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The 'Utter Truth' about Proposition 30

Money is the mother's milk of politics. Guess what? Prop. 30 on the November 2012 ballot es la leche maxima.

In 1966, California assembly Speaker Jesse Unruh stated the greatest of all legislative maxims: "Money is the mother's milk of politics." Guess what? Proposition 30 es la leche maxima.

Gov. Brown's ballot initiative to raise taxes (now known as Proposition 30) garnered $6.3 million in contributions basically over a 90 day period and $9.8 million total in 2012 according to the most recent campaign reports.

Prop. 30 increases personal income tax on annual earnings over $250,000 for seven years. It also increases sales and use tax by ¼ cent for four years and allocates temporary tax revenues of 89% to K-12 schools and 11% to community colleges.

It would prohibit funds be spent for administrative costs yet gives local school boards the discretion to decide -in an open meeting and subject to an annual audit - how funds are to be spent. Plus, it guarantees funding for public safety services realigned from state to local governments.

Cogent facts attack: So who gets the money under Prop. 30? The state (generically); K-12 schools; community colleges; and, public safety services. And who’s doing all the heavy lifting? It’s a group called Californians Working Together to Restore and Protect Public Schools, Universities and Public Safety.

And who are their largest donors? TEACHERS AND LABOR with $1.5 million coming from the California Teachers Association; $1.2 million from the American Federation of Teachers; $1.2 million from Service Employees International Union Local 1000; $1 million from the California State Council of Service Employees; $1 million from the United Domestic Workers of America; and, $800K from the California Federation of Teachers. BTW: Californians Working Together to Restore and Protect Public Schools, Universities and Public Safety is sponsored in part by Assembly Speaker John A. Pérez and those self-same teachers and labor unions.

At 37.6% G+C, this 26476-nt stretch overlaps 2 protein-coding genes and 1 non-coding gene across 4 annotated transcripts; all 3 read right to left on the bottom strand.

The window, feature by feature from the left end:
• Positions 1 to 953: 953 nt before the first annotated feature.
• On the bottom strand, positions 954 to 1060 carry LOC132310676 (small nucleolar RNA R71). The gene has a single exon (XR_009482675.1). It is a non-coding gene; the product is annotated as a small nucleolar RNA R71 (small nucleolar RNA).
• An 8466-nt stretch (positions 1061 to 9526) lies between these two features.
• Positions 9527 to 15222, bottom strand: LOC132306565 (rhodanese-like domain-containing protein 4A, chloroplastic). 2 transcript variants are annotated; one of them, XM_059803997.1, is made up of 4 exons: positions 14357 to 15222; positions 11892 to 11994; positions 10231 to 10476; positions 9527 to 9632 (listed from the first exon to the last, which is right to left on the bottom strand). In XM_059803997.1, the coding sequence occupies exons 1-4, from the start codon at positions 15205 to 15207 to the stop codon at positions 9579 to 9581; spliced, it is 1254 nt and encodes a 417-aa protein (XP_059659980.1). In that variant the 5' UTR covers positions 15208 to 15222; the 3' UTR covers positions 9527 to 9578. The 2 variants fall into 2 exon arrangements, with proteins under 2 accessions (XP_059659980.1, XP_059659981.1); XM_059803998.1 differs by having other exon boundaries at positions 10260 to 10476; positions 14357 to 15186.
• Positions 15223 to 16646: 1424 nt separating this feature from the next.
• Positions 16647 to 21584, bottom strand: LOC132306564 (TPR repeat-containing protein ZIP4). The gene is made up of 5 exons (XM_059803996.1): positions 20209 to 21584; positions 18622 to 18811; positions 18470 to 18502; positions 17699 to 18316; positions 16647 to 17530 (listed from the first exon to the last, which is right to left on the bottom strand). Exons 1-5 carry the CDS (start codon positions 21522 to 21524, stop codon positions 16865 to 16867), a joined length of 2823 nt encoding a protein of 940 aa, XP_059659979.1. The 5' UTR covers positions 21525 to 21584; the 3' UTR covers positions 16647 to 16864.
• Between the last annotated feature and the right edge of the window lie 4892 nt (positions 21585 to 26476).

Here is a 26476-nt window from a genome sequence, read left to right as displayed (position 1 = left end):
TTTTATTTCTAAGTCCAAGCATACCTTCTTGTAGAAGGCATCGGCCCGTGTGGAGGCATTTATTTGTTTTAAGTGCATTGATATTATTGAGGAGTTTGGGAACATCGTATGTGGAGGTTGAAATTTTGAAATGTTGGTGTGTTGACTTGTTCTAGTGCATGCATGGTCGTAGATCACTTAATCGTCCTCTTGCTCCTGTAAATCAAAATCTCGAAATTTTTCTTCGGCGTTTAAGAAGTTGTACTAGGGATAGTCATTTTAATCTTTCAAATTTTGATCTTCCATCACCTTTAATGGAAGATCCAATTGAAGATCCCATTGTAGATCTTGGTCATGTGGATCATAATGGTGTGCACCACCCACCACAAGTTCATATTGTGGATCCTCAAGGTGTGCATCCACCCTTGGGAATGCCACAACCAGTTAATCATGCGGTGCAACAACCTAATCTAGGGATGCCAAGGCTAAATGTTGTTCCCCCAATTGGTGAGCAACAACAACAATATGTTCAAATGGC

Plus more than two dozen Democratic state legislators have contributed $5,000 to $25,000 from their campaign or ballot measure committees’ money to help pass the initiative. (It should be noted that of all the factoids in this post, this one makes the most sense since the lawmaker’s budget doesn’t fly if JB’s tax measure fails – plain and simple.)

Meanwhile, Proposition 38, the ‘Our Children, Our Future’ tax measure (AKA The Millionaire’s Tax), is supported by attorney and billionaire Molly Munger and the California State PTA. It is a competing initiative to Brown’s proposal and would raise income taxes on all but California's lowest income wage earners. It trails significantly in the polls behind the Gov's measure.

So... got milk?

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Cid Young August 04, 2012 at 07:09 PM
The schools do need the money, but taxpayers are being hit EVERYWHERE! For instance, the Half Moon Bay City Council just voted to add an extra 1/2 cent on the sales tax if you happen to shop over there. (Voters will decide in November if it goes through -the last one failed). The Cabrillo Unified School District is adding a new Ad Valoem tax per recently passed Measure S 25-40 year Bond on TOP of the Measure E $150.00 parcel tax that runs for several more years. Each municipality wants a "little more" of peoples hard earned after-tax dollars. Where will it stop? Unfortunately, they will probably have to allow the Bush Tax Cuts for the wealthiest to expire, or we can never get out of this hole that started building when Clinton left office.
Paul Stewart August 06, 2012 at 06:32 PM
You are spot on Cid... but I see where they re-upped the Bush era tax cuts... so as The Taking Heads once intoned: "Same as it ever was."
rcrapes August 08, 2012 at 04:53 PM
Don't forget the big $$$$$$$$$ by CNA!
Craig Mosher September 21, 2012 at 11:32 PM
Currently, spending per pupil in California ranks us 47th in the nation, lagging behind nearly every state (including Mississippi). If Prop. 30 does not pass, we will probably rank dead last next year.

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